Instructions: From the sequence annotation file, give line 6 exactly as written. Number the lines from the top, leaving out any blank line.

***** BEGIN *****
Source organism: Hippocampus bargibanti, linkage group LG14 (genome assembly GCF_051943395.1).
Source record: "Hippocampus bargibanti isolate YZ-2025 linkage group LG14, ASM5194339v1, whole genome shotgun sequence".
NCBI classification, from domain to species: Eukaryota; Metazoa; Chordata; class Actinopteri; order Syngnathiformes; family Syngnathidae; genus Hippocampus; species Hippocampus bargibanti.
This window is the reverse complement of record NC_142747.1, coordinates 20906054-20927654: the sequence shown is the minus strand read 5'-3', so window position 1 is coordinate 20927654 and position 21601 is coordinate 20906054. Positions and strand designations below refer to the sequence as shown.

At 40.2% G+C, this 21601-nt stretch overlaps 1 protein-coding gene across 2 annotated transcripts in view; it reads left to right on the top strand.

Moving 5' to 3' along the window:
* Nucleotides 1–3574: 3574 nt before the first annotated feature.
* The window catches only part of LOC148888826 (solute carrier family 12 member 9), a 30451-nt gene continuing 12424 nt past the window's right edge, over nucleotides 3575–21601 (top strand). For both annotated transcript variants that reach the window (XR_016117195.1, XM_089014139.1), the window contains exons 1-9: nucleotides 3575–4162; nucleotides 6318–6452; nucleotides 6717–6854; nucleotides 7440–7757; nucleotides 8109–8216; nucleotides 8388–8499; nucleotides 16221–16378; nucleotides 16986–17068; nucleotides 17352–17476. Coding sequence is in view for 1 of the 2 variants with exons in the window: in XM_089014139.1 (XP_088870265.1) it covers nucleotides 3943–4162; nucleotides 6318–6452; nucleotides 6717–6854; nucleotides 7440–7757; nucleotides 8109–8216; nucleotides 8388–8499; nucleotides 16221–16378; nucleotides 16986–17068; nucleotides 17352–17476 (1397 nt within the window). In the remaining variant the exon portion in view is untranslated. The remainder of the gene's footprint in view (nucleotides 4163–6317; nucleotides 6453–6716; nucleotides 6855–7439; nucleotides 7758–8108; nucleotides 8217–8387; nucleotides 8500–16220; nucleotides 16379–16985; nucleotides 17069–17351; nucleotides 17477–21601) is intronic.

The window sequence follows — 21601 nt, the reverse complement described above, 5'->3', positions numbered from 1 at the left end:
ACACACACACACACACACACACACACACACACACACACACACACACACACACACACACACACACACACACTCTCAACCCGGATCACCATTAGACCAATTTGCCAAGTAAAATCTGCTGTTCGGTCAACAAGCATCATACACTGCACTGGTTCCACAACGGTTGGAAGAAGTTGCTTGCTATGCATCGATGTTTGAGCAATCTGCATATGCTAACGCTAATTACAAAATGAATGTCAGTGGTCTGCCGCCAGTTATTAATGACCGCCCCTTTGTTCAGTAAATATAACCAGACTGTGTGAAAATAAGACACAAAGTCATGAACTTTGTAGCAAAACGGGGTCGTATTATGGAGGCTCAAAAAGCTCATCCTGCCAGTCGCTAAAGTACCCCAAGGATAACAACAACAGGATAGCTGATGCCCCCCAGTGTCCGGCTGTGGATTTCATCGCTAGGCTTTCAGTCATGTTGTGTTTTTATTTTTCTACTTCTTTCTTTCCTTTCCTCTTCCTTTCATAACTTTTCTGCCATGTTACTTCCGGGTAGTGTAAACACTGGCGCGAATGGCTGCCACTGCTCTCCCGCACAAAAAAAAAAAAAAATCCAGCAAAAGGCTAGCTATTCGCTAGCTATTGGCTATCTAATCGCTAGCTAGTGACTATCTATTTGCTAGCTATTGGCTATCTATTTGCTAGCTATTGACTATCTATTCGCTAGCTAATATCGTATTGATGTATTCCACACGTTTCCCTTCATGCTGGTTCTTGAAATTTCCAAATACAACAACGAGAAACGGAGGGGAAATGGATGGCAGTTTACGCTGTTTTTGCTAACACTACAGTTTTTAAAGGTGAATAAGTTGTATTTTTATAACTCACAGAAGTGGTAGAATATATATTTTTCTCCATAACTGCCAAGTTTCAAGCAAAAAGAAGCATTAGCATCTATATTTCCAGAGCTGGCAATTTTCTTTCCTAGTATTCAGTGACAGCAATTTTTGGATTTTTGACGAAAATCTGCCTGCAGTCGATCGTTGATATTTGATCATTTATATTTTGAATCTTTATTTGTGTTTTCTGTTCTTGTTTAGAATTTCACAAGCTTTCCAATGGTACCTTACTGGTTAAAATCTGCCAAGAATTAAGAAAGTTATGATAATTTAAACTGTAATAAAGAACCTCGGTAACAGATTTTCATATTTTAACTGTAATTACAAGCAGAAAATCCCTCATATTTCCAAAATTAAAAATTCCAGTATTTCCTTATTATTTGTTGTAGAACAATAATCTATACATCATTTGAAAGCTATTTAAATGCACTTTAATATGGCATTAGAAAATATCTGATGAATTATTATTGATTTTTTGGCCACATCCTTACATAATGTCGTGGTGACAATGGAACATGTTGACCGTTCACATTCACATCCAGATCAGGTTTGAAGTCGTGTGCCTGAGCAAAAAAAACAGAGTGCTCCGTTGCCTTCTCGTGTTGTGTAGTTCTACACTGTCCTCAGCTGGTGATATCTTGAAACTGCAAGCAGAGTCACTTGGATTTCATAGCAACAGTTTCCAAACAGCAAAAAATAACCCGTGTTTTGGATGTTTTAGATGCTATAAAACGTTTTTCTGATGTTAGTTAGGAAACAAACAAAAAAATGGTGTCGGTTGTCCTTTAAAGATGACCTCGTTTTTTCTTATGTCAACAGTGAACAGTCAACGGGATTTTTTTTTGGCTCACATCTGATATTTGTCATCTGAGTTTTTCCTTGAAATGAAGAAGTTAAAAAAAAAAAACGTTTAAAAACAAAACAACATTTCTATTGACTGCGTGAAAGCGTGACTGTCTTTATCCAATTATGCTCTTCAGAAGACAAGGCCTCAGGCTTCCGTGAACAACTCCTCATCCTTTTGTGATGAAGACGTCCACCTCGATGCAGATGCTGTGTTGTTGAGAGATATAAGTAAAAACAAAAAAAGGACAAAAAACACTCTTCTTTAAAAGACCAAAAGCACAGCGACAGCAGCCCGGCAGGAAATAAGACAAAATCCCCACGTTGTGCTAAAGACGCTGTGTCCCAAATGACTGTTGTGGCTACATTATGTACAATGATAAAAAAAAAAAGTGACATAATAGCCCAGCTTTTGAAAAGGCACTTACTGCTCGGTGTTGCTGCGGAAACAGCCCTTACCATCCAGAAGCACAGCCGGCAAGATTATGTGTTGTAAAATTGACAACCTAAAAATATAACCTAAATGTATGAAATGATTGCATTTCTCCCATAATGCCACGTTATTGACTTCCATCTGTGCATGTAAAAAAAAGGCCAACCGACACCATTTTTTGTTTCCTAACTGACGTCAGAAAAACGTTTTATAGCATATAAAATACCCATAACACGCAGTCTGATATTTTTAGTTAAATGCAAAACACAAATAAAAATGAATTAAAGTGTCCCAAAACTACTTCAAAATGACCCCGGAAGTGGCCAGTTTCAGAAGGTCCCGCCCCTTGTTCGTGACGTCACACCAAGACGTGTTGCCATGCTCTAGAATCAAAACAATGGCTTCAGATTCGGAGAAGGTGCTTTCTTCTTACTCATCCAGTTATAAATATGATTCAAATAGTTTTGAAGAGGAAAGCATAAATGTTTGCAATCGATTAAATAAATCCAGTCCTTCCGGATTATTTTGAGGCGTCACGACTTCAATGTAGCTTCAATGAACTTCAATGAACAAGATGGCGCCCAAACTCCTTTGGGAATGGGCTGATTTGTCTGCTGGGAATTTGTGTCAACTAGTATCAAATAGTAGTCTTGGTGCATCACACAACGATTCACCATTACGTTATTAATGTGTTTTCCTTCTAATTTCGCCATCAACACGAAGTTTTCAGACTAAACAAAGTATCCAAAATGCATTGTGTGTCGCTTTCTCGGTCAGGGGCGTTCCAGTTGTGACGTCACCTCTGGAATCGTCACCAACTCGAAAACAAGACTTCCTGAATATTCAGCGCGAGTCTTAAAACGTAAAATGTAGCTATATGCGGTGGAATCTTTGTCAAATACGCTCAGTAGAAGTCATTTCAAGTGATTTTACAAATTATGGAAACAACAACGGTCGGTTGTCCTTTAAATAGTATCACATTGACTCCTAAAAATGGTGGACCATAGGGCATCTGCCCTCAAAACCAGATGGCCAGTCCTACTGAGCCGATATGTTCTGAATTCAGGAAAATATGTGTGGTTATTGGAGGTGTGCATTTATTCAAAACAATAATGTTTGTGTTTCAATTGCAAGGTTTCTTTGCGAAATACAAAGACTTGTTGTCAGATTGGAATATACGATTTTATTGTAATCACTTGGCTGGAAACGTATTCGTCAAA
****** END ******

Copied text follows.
Moving 5' to 3' along the window: